Trump’s Paris climate choice puts America first

By: H. Sterling Burnett, the Heartland Institute

In a much-anticipated decision, President Donald Trump kept his campaign promise by announcing recently that the United States will withdraw from the Paris climate agreement negotiated by 195 countries in December 2015. Under the agreement, the United States is required to cut its carbon-dioxide emissions 28 percent below 2005 levels by 2025, and to provide billions of dollars in funding to the Green Climate Fund, which is administered by the United Nations.

The emission cuts required by the Paris agreement would have forced the closure of many of the least-expensive power plants nationwide over the next decade, raising energy prices at a time of tepid economic growth and sky-high deficits. The low energy prices created by America’s low-cost, abundant coal, oil and natural gas and the growth of those and related industries was responsible for almost all the economic growth that occurred during the Obama years.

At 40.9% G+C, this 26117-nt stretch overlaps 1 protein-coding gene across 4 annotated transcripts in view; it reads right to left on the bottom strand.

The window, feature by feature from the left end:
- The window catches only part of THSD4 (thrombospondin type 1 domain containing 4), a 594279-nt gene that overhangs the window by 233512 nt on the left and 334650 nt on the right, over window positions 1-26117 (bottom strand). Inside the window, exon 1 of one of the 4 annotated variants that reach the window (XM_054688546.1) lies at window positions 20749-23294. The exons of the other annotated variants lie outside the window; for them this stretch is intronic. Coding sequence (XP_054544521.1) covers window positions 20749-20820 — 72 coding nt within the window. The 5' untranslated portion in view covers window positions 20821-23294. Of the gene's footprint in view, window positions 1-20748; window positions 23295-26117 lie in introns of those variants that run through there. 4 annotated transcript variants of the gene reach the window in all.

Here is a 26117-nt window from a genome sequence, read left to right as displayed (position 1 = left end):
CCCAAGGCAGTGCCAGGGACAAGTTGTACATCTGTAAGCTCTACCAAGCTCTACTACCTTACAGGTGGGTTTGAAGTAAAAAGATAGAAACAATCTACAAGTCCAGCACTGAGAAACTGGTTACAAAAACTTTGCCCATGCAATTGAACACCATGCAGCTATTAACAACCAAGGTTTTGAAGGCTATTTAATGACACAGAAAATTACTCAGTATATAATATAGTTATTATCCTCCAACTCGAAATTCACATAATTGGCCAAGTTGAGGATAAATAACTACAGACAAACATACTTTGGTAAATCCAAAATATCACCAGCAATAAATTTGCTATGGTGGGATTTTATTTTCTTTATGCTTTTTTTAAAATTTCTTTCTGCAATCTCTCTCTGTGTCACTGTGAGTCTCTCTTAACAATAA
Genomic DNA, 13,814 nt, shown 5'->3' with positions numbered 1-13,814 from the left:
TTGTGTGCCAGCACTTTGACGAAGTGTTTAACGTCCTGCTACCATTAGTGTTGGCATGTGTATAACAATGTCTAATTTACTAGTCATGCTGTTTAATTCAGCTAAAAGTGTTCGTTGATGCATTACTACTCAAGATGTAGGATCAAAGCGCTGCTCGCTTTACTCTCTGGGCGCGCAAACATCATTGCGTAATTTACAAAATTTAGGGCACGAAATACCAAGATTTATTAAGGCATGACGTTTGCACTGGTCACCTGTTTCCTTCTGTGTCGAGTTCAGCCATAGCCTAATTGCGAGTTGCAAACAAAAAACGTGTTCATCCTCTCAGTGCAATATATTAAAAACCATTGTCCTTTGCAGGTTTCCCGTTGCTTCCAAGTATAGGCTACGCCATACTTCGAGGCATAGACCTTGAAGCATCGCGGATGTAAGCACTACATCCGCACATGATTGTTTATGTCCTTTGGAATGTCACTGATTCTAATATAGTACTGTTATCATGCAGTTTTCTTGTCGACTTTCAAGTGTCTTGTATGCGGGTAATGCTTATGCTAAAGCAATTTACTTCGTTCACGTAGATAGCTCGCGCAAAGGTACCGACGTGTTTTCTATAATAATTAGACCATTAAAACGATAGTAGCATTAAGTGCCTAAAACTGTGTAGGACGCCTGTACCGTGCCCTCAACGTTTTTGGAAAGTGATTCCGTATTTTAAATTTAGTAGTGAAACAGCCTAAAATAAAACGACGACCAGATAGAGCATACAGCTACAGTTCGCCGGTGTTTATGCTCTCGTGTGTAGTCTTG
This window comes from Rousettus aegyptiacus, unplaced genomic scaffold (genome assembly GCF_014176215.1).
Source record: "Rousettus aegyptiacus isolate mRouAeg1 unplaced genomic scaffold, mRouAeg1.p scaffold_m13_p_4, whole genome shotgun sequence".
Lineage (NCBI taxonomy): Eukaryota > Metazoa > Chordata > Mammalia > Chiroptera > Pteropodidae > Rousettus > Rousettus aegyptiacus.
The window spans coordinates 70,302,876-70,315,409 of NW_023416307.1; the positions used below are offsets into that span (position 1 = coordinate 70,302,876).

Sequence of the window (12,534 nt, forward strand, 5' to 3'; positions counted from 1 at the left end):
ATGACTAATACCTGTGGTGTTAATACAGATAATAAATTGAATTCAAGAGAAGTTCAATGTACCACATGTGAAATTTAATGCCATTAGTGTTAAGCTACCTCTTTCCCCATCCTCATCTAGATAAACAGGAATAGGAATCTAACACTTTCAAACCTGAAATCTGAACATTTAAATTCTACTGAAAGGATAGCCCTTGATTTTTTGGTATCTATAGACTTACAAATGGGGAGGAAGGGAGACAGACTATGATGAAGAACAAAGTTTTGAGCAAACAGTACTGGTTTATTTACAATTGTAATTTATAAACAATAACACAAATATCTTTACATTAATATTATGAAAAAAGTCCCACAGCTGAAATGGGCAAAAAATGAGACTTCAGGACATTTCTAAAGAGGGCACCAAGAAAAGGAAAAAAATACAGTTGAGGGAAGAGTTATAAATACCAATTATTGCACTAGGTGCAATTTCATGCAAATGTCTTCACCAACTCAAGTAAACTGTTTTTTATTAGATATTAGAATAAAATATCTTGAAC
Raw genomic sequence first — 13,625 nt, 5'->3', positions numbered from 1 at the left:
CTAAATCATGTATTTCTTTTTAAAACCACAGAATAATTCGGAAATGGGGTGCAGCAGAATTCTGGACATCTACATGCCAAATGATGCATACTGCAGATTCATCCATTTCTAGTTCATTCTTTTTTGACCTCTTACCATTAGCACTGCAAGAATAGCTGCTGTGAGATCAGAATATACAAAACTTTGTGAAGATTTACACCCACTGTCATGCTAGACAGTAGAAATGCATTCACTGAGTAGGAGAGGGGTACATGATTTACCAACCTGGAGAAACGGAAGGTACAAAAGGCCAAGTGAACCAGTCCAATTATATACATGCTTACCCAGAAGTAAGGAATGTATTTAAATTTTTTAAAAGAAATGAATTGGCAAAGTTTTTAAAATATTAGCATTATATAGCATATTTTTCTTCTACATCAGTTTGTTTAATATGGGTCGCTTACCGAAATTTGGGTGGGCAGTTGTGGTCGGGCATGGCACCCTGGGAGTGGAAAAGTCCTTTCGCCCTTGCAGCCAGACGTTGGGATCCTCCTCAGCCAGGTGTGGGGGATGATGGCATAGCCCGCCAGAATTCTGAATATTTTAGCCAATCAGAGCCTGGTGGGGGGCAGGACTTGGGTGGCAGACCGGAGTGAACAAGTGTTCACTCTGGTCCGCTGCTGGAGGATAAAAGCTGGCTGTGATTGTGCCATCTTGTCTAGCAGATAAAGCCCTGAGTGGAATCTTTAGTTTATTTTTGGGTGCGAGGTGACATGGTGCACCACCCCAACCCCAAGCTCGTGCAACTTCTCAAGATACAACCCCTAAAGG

A study by NERA Economic Consulting cited by Trump in his announcement of the Paris pull-out estimated if the United States were to meet its carbon-dioxide emissions reduction obligations under the Paris climate agreement, it would cost the economy nearly $3 trillion, with the United States losing 6.5 million industrial jobs by 2040, including 3.1 million in the manufacturing sector.


Trump’s withdrawal is good news for the auto industry and the communities dependent on it, as they would have likely been hit the hardest by the Paris agreement’s mandates. Withdrawing from the Paris accord allows Trump to revise the motor-fuel efficiency standards imposed by the Obama administration that ratcheted up fuel-economy standards to levels that soon would make most U.S. automobiles — and most cars from around the world — either unaffordable or would force Americans to drive only the smallest of subcompact cars.


The powerful sedans, sports cars and SUVs produced in Detroit would be unable to meet the 54-mile-per-gallon standard imposed by Obama and would eventually become extinct, leaving consumers with less freedom to choose the vehicle that best fits their needs. Obama’s costly federal fuel-economy standards shoehorn everyone into underpowered, small, less-safe vehicles.